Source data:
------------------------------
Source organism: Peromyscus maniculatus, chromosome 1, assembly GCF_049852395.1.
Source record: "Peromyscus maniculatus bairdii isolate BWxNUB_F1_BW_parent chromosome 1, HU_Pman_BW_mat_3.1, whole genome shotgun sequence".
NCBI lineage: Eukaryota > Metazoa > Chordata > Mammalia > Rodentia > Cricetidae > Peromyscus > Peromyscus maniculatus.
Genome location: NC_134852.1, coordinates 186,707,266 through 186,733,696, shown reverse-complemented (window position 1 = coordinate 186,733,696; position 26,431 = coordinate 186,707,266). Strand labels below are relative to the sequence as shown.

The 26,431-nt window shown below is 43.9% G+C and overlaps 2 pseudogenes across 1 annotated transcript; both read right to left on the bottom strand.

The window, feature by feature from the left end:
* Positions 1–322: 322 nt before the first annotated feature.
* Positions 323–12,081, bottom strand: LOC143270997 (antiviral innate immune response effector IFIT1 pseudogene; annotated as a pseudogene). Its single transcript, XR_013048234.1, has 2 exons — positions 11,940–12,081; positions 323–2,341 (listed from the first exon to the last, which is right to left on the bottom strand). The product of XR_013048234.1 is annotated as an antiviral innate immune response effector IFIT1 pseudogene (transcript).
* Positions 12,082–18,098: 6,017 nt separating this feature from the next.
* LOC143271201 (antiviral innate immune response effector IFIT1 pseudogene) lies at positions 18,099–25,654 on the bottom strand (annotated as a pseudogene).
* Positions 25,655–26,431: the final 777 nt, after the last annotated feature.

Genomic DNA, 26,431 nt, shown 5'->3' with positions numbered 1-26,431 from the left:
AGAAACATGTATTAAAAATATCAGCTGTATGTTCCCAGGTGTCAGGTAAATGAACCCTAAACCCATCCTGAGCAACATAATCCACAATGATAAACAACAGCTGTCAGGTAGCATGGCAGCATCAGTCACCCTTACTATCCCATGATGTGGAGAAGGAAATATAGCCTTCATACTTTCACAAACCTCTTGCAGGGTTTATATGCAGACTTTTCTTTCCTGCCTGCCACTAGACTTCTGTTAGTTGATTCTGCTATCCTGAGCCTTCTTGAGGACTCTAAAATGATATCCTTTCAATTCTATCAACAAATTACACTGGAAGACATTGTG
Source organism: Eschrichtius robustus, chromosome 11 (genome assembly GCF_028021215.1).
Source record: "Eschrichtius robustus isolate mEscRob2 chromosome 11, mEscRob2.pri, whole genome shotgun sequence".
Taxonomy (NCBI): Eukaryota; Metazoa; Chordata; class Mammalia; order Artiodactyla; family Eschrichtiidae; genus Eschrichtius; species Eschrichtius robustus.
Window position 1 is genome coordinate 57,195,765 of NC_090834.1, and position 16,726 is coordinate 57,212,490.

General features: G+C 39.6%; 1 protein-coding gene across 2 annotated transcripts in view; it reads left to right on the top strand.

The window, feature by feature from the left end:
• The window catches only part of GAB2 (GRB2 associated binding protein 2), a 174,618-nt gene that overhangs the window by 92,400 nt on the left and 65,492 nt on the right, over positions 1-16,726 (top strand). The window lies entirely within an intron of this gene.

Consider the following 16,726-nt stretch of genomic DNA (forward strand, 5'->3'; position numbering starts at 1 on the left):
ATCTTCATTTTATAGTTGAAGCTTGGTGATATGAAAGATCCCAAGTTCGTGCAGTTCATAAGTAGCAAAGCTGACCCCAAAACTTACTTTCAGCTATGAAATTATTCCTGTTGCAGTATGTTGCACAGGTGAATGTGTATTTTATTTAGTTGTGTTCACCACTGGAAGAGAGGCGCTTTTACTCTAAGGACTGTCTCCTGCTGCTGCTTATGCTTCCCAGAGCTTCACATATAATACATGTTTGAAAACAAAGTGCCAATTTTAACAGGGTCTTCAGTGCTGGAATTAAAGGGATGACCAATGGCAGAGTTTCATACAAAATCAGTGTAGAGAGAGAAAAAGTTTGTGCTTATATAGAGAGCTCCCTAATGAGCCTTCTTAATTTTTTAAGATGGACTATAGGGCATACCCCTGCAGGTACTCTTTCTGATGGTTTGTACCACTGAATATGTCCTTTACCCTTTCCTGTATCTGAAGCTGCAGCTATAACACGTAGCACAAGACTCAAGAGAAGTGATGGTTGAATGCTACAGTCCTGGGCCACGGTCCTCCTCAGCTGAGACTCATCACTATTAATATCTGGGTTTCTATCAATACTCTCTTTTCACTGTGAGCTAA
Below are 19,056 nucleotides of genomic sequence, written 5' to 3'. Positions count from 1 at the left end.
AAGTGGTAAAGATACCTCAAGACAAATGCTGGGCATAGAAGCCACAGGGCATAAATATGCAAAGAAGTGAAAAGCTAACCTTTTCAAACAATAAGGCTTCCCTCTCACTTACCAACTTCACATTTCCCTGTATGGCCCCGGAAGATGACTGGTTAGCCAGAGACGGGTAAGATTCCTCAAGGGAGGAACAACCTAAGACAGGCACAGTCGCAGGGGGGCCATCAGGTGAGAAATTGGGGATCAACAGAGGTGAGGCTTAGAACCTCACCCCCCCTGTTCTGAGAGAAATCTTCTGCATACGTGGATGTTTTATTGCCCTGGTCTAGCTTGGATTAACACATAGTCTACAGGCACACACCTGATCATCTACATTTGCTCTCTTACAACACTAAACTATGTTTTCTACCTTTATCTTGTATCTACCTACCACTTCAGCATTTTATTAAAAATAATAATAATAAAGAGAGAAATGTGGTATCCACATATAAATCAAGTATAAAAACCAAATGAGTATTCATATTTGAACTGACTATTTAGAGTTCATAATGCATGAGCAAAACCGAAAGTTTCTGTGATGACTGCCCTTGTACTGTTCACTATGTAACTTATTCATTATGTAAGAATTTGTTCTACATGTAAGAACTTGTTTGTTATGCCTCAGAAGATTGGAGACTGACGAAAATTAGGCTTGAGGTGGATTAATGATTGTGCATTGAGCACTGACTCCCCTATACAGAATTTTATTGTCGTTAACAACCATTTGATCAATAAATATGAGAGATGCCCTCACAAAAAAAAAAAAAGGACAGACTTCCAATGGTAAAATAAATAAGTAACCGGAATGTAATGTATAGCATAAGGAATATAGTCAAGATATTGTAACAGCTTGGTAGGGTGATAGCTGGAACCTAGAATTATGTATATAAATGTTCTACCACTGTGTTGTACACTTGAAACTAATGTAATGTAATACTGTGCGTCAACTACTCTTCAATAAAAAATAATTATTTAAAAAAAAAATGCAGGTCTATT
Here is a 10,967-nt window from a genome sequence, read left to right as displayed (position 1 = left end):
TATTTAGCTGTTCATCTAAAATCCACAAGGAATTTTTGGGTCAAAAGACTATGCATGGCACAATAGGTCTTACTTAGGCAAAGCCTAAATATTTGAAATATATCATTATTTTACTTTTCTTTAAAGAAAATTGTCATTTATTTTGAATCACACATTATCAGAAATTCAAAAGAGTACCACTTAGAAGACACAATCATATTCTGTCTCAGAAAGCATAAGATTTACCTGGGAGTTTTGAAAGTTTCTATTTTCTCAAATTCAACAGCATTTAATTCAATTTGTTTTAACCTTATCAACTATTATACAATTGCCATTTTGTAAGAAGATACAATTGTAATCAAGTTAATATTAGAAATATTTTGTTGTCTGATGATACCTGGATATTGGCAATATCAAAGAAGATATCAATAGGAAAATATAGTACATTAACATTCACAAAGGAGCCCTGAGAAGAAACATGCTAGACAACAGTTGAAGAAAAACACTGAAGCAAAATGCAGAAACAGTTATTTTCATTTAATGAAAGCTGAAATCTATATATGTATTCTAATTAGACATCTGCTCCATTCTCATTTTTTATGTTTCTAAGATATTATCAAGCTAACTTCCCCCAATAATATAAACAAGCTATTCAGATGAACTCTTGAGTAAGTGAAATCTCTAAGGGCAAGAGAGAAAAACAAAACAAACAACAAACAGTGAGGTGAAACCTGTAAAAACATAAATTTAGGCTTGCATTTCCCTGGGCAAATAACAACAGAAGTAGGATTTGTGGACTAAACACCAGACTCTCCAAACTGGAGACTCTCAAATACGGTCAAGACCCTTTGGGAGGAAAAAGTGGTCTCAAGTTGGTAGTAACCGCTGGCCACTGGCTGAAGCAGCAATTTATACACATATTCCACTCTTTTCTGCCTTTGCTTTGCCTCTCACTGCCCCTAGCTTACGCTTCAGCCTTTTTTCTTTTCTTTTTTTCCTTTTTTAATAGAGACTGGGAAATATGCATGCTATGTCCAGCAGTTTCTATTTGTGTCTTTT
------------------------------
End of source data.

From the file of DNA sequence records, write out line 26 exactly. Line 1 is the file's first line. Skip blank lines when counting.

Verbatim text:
TATTTAGCTGTTCATCTAAAATCCACAAGGAATTTTTGGGTCAAAAGACTATGCATGGCACAATAGGTCTTACTTAGGCAAAGCCTAAATATTTGAAATATATCATTATTTTACTTTTCTTTAAAGAAAATTGTCATTTATTTTGAATCACACATTATCAGAAATTCAAAAGAGTACCACTTAGAAGACACAATCATATTCTGTCTCAGAAAGCATAAGATTTACCTGGGAGTTTTGAAAGTTTCTATTTTCTCAAATTCAACAGCATTTAATTCAATTTGTTTTAACCTTATCAACTATTATACAATTGCCATTTTGTAAGAAGATACAATTGTAATCAAGTTAATATTAGAAATATTTTGTTGTCTGATGATACCTGGATATTGGCAATATCAAAGAAGATATCAATAGGAAAATATAGTACATTAACATTCACAAAGGAGCCCTGAGAAGAAACATGCTAGACAACAGTTGAAGAAAAACACTGAAGCAAAATGCAGAAACAGTTATTTTCATTTAATGAAAGCTGAAATCTATATATGTATTCTAATTAGACATCTGCTCCATTCTCATTTTTTATGTTTCTAAGATATTATCAAGCTAACTTCCCCCAATAATATAAACAAGCTATTCAGATGAACTCTTGAGTAAGTGAAATCTCTAAGGGCAAGAGAGAAAAACAAAACAAACAACAAACAGTGAGGTGAAACCTGTAAAAACATAAATTTAGGCTTGCATTTCCCTGGGCAAATAACAACAGAAGTAGGATTTGTGGACTAAACACCAGACTCTCCAAACTGGAGACTCTCAAATACGGTCAAGACCCTTTGGGAGGAAAAAGTGGTCTCAAGTTGGTAGTAACCGCTGGCCACTGGCTGAAGCAGCAATTTATACACATATTCCACTCTTTTCTGCCTTTGCTTTGCCTCTCACTGCCCCTAGCTTACGCTTCAGCCTTTTTTCTTTTCTTTTTTTCCTTTTTTAATAGAGACTGGGAAATATGCATGCTATGTCCAGCAGTTTCTATTTGTGTCTTTT